According to recommendations compiled by the Department of Nutrition, Harvard School of Public Health and the Culinary Institute of America, seasoning with such salty staples may reduce sodium content in restaurant dishes. Last spring, the CIA tested this theory on a group of culinary students in a blind taste test of salt and a traditional Sichuan seasoning on french fries. This flavor profile — called mala — is a combination of Sichuan peppercorn and chile pepper. It adds taste and chemisthetic effects; the Sichuan peppers numb and cool while the chile peppers warm the tongue in waves of taste sensations. Testers ate separate batches of the fries seasoned with either salt or mala seasoning. They enjoyed each type of seasoning equally. Among terms used to describe the fries seasoned with mala were the words “refreshing,” “savory,” “satisfying,” “more depth” and “lemony tingle.” This has good implications for stealth health approaches in menu development.

Bold, flavor-forward ingredients like the tuna, vinaigrette and Italian cheese on this open-faced sandwich allow chefs to deliver abundant flavor without the use of added salt. Photo courtesy of chicken of the sea international. CONSUMER PREFERENCES
Chefs and restaurant operators navigate rough seas when it comes to consumer opinions about salt in their food because individual preferences differ. There are genetic markers for salt preference, with women generally more sensitive to sodium concentration than men. Those supertasters who are sensitive to bitterness are sensitive to salinity, yet they may enjoy foods higher in sodium because salt masks the bitterness. And as chefs are well aware, a preference for salty taste can be adapted with increased consumption raising one’s tolerance to the salt.

Even among consumers with a declared salt preference, what appeals varies. Olson Communications’ Culinary Visions Panel recently conducted consumer research on the salty taste preferences among a group of over 500 consumers. The results showed that, while consumers might express preferences for various flavors, like “salty,” when presented with specific recipes or menu descriptions, reactions will vary depending upon how flavors are combined and balanced.

“Salt-loving consumers don’t always prefer salty menu items,” says Olson Communications’ Rachel Tracy. The time of day and the meal also has an impact on preferences — lunch was the only daypart in which the salty item scored highest. At dinner and breakfast, sweet, umami and sour concepts scored better than the salty choice.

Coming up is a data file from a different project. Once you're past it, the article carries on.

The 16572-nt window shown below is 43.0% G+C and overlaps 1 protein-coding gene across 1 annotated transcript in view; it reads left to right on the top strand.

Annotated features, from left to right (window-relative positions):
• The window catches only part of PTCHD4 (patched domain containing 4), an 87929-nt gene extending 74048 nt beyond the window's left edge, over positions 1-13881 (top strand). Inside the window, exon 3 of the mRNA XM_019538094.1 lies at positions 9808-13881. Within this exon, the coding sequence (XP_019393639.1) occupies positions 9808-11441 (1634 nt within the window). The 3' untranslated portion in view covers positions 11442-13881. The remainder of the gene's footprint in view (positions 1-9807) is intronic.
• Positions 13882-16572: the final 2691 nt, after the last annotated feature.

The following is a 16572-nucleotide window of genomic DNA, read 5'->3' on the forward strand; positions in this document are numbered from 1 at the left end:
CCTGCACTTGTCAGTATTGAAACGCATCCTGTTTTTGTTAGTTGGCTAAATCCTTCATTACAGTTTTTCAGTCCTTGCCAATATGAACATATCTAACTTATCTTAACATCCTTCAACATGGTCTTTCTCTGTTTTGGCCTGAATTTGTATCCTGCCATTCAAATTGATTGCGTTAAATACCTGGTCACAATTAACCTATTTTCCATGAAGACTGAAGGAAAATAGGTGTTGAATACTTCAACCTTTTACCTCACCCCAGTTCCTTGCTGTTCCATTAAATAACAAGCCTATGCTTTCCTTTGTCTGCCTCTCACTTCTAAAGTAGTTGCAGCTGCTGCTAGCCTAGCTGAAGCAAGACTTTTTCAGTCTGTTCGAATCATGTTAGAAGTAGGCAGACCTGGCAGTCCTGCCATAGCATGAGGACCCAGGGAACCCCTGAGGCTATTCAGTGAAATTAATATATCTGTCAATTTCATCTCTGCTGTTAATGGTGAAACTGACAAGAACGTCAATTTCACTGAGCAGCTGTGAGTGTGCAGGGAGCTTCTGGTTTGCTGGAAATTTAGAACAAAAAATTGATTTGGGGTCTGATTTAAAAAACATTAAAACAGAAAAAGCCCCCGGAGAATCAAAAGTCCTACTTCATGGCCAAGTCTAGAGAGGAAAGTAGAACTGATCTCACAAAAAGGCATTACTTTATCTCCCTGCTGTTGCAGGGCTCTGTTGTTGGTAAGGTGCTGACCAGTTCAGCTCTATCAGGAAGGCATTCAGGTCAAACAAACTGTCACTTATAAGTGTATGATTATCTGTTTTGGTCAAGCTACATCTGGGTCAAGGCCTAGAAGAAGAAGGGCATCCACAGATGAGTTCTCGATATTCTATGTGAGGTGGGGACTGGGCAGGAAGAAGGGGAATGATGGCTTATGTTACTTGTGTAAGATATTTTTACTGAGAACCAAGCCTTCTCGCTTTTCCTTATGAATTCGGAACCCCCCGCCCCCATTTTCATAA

Olson’s report also suggests that a salty taste preference does not always translate into an understanding of what foods contain large amounts of salt. Although consumers identified french fries, tortilla chips and nuts as salty, fewer than 15 percent perceived saltiness when used as a flavor enhancer, as in cold cuts or prepared Italian salad dressing. This implies more consumer education is needed to raise awareness of hidden sodium in foods.

How does one reconcile these contradictory trends, the interest in reducing sodium on restaurant menus with the appeal of salty menu callouts?

“These two trends seem to be polar opposites but in some ways they have similarities,” says Lisa Carlson, nutrition manager for Unilever Food Solutions. “If they are both about having finished products that have a wonderful taste, maybe they both work. What we hear chefs say is that you can reduce sodium and the flavor comes through more.” With menu labeling a priority, food manufacturers are working to reduce sodium in their products, a task that often involves reformulating to balance the savory flavors once salt is reduced.

And chefs employ different salting strategies conscious of consumer concerns.  When chef Nischan cooks, he salts the oil in his skillet before adding unseasoned vegetables. “By salting upfront, I am always covered without oversalting,” he says.

Although many chefs favor pre-salting meat to build flavor, Bitterman feels that it is overrated. “Seasoning more thoroughly later in the cooking process will give you more powerful results and control.” Bitterman, whose company The Meadow markets over 150 finishing salts, suggests adding a positive menu statement — emphasizing the positive attributes of natural fleur de sel, for example — to dispel the fear that all salt is “evil.”

Whether cooking with its reduced-sodium products or seeking to cut back in the kitchen, Carlson and her culinary team at Unilever have many suggestions, including:

• Use a stronger flavored cheese in small amounts;
• Add vinegar, wine or other concentrated flavors that might be lower in sodium;
• Distract taste buds with chile peppers, herbs and spices.

Even the use of finishing salt may complement a low-sodium dish. “By putting it on the very top you are going to get the whole taste that salt will give you,” says Carlson. “It’s a more powerful taste than if you mixed it in with the dish.”

With chefs minding how much and what kinds of salts they use, the result may indeed be more powerful flavor with less sodium.